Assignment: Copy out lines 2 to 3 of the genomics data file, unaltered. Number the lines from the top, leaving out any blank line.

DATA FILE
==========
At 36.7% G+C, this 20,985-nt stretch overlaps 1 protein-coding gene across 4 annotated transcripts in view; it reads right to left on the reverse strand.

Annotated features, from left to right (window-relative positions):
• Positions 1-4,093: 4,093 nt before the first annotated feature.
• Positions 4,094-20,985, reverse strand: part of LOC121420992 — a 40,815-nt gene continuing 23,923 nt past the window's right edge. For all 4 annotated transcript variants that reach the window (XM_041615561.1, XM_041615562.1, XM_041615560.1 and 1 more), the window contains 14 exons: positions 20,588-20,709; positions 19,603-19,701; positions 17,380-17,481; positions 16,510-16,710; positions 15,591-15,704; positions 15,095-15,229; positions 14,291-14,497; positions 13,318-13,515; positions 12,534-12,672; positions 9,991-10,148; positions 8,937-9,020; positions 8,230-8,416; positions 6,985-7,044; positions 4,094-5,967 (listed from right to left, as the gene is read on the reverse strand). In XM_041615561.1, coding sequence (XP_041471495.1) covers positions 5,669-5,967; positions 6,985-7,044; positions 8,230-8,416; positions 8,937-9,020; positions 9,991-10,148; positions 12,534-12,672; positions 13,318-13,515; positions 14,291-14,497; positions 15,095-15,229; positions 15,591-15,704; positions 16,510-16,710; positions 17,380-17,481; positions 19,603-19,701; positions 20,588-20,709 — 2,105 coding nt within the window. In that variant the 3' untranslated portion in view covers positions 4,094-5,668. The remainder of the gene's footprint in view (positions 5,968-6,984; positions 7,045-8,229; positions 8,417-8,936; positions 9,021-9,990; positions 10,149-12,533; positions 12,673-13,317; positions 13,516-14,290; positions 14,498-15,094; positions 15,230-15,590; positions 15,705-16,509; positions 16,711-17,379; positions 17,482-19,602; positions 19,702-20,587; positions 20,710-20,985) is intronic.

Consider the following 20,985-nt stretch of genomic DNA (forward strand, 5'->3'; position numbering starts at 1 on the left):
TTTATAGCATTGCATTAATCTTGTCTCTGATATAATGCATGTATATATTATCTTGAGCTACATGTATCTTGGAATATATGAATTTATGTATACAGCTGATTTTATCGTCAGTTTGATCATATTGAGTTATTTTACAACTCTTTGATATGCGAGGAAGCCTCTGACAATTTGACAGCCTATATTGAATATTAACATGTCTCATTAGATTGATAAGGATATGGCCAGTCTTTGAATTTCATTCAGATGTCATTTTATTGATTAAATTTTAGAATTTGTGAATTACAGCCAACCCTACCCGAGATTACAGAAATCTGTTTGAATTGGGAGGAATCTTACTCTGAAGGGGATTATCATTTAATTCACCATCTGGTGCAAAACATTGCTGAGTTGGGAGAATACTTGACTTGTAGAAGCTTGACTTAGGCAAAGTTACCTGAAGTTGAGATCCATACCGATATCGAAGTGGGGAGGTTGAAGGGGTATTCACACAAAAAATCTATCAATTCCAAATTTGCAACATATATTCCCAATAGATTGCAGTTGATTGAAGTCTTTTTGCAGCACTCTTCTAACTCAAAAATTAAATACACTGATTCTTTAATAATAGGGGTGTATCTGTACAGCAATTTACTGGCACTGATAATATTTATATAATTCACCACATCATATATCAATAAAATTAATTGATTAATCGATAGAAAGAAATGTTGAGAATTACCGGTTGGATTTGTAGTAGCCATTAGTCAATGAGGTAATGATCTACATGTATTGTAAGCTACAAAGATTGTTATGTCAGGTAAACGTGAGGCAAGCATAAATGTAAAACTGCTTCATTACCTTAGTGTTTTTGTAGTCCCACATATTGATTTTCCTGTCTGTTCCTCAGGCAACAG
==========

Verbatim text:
Annotated features, from left to right (window-relative positions):
• Positions 1-4,093: 4,093 nt before the first annotated feature.